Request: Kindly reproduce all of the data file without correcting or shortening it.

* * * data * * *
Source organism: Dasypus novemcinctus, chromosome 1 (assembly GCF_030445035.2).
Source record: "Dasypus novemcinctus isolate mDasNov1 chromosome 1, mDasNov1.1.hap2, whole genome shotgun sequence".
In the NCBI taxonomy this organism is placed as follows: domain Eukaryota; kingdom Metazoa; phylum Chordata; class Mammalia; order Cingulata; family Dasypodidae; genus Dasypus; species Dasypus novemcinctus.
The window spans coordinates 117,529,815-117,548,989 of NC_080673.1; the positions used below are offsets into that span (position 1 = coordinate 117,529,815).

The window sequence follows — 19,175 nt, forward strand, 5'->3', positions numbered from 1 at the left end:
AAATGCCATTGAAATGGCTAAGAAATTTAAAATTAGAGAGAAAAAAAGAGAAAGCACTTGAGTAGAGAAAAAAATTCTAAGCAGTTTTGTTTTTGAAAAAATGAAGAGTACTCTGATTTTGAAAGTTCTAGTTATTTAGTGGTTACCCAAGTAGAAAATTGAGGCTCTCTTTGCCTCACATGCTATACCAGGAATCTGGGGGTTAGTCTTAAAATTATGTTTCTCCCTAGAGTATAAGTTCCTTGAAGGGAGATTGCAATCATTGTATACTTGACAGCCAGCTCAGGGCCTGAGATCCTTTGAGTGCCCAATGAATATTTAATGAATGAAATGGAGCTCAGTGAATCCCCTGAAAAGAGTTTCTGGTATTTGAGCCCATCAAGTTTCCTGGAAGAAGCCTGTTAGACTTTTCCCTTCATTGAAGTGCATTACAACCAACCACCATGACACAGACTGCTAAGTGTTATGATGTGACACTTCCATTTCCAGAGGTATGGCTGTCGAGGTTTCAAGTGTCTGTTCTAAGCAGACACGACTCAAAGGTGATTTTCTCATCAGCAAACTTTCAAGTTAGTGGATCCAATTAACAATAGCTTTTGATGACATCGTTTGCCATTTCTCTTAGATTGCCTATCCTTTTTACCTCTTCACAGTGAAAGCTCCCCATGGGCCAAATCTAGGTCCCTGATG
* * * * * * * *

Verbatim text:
Source organism: Dasypus novemcinctus, chromosome 1 (assembly GCF_030445035.2).
Source record: "Dasypus novemcinctus isolate mDasNov1 chromosome 1, mDasNov1.1.hap2, whole genome shotgun sequence".
In the NCBI taxonomy this organism is placed as follows: domain Eukaryota; kingdom Metazoa; phylum Chordata; class Mammalia; order Cingulata; family Dasypodidae; genus Dasypus; species Dasypus novemcinctus.
The window spans coordinates 117,529,815-117,548,989 of NC_080673.1; the positions used below are offsets into that span (position 1 = coordinate 117,529,815).

The window sequence follows — 19,175 nt, forward strand, 5'->3', positions numbered from 1 at the left end:
AAATGCCATTGAAATGGCTAAGAAATTTAAAATTAGAGAGAAAAAAAGAGAAAGCACTTGAGTAGAGAAAAAAATTCTAAGCAGTTTTGTTTTTGAAAAAATGAAGAGTACTCTGATTTTGAAAGTTCTAGTTATTTAGTGGTTACCCAAGTAGAAAATTGAGGCTCTCTTTGCCTCACATGCTATACCAGGAATCTGGGGGTTAGTCTTAAAATTATGTTTCTCCCTAGAGTATAAGTTCCTTGAAGGGAGATTGCAATCATTGTATACTTGACAGCCAGCTCAGGGCCTGAGATCCTTTGAGTGCCCAATGAATATTTAATGAATGAAATGGAGCTCAGTGAATCCCCTGAAAAGAGTTTCTGGTATTTGAGCCCATCAAGTTTCCTGGAAGAAGCCTGTTAGACTTTTCCCTTCATTGAAGTGCATTACAACCAACCACCATGACACAGACTGCTAAGTGTTATGATGTGACACTTCCATTTCCAGAGGTATGGCTGTCGAGGTTTCAAGTGTCTGTTCTAAGCAGACACGACTCAAAGGTGATTTTCTCATCAGCAAACTTTCAAGTTAGTGGATCCAATTAACAATAGCTTTTGATGACATCGTTTGCCATTTCTCTTAGATTGCCTATCCTTTTTACCTCTTCACAGTGAAAGCTCCCCATGGGCCAAATCTAGGTCCCTGATG